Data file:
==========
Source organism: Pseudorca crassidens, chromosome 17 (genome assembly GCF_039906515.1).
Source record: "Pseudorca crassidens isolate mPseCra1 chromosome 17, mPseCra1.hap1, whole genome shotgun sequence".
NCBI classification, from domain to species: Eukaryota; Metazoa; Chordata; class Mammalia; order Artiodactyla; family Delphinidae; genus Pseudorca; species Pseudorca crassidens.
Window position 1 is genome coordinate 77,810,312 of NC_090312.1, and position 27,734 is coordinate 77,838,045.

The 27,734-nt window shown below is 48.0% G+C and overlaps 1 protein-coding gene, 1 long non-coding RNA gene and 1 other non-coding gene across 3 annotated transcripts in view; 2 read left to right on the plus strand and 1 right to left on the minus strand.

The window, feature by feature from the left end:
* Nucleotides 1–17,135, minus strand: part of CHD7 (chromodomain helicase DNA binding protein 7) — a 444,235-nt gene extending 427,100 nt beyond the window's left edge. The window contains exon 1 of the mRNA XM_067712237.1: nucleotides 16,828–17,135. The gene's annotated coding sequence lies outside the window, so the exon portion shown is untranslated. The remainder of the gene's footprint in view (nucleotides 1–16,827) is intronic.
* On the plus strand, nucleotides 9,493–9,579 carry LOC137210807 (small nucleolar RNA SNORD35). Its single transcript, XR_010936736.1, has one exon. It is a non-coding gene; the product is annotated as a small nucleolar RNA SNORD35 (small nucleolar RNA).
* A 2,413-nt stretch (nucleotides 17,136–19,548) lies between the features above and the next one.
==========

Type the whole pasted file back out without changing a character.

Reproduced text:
Source organism: Pseudorca crassidens, chromosome 17 (genome assembly GCF_039906515.1).
Source record: "Pseudorca crassidens isolate mPseCra1 chromosome 17, mPseCra1.hap1, whole genome shotgun sequence".
NCBI classification, from domain to species: Eukaryota; Metazoa; Chordata; class Mammalia; order Artiodactyla; family Delphinidae; genus Pseudorca; species Pseudorca crassidens.
Window position 1 is genome coordinate 77,810,312 of NC_090312.1, and position 27,734 is coordinate 77,838,045.

The 27,734-nt window shown below is 48.0% G+C and overlaps 1 protein-coding gene, 1 long non-coding RNA gene and 1 other non-coding gene across 3 annotated transcripts in view; 2 read left to right on the plus strand and 1 right to left on the minus strand.

The window, feature by feature from the left end:
* Nucleotides 1–17,135, minus strand: part of CHD7 (chromodomain helicase DNA binding protein 7) — a 444,235-nt gene extending 427,100 nt beyond the window's left edge. The window contains exon 1 of the mRNA XM_067712237.1: nucleotides 16,828–17,135. The gene's annotated coding sequence lies outside the window, so the exon portion shown is untranslated. The remainder of the gene's footprint in view (nucleotides 1–16,827) is intronic.
* On the plus strand, nucleotides 9,493–9,579 carry LOC137210807 (small nucleolar RNA SNORD35). Its single transcript, XR_010936736.1, has one exon. It is a non-coding gene; the product is annotated as a small nucleolar RNA SNORD35 (small nucleolar RNA).
* A 2,413-nt stretch (nucleotides 17,136–19,548) lies between the features above and the next one.